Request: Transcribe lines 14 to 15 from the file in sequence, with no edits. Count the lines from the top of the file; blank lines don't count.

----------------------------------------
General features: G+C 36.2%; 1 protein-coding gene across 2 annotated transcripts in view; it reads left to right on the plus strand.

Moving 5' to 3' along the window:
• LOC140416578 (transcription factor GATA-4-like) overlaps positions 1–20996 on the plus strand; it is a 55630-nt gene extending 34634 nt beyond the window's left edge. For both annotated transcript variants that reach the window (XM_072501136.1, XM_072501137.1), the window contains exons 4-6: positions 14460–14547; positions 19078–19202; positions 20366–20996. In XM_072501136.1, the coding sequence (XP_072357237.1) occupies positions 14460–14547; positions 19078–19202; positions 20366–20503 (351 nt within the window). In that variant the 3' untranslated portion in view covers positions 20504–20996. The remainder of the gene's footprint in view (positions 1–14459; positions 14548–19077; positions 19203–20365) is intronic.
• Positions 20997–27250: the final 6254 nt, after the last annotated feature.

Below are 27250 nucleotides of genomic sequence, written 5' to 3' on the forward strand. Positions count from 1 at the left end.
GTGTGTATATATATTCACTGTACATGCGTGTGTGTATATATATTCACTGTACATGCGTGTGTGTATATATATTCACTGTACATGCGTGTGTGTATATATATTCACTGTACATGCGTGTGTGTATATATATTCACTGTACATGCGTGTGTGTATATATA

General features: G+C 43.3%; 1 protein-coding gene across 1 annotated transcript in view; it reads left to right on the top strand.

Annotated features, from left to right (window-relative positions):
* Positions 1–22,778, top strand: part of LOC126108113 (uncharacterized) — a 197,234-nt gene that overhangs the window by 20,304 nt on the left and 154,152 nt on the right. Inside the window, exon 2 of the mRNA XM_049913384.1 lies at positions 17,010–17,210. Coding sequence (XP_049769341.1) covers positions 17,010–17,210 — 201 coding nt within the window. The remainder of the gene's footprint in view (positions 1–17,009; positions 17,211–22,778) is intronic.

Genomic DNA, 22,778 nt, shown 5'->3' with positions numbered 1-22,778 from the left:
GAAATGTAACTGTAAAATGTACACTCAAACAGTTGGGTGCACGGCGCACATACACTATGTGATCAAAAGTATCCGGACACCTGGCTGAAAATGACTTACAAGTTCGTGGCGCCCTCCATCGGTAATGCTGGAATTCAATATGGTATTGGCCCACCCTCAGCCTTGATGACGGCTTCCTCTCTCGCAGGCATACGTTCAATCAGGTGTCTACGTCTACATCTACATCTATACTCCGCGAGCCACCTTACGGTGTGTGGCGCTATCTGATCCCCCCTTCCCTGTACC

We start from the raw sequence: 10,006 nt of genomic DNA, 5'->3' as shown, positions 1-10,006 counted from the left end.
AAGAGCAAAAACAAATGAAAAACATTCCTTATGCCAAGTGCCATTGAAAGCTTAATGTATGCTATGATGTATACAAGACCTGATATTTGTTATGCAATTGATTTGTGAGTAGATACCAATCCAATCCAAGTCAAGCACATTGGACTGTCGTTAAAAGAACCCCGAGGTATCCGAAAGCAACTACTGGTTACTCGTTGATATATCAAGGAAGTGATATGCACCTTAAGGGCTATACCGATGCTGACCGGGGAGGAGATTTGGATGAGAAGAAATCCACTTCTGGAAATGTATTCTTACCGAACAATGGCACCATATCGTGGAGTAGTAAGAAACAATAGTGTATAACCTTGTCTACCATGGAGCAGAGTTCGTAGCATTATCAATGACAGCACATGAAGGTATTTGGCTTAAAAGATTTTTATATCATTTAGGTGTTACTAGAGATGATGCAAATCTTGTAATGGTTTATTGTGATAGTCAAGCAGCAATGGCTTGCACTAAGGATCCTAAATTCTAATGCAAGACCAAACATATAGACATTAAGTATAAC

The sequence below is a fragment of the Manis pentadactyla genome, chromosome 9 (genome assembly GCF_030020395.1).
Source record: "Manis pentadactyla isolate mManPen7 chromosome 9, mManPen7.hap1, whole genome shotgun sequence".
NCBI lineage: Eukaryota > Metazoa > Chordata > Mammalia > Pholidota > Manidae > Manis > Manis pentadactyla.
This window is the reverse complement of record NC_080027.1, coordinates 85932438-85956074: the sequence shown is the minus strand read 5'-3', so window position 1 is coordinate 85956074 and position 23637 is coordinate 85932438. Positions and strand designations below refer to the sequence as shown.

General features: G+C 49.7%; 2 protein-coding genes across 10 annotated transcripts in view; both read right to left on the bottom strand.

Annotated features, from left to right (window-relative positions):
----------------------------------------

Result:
The sequence below is a fragment of the Manis pentadactyla genome, chromosome 9 (genome assembly GCF_030020395.1).
Source record: "Manis pentadactyla isolate mManPen7 chromosome 9, mManPen7.hap1, whole genome shotgun sequence".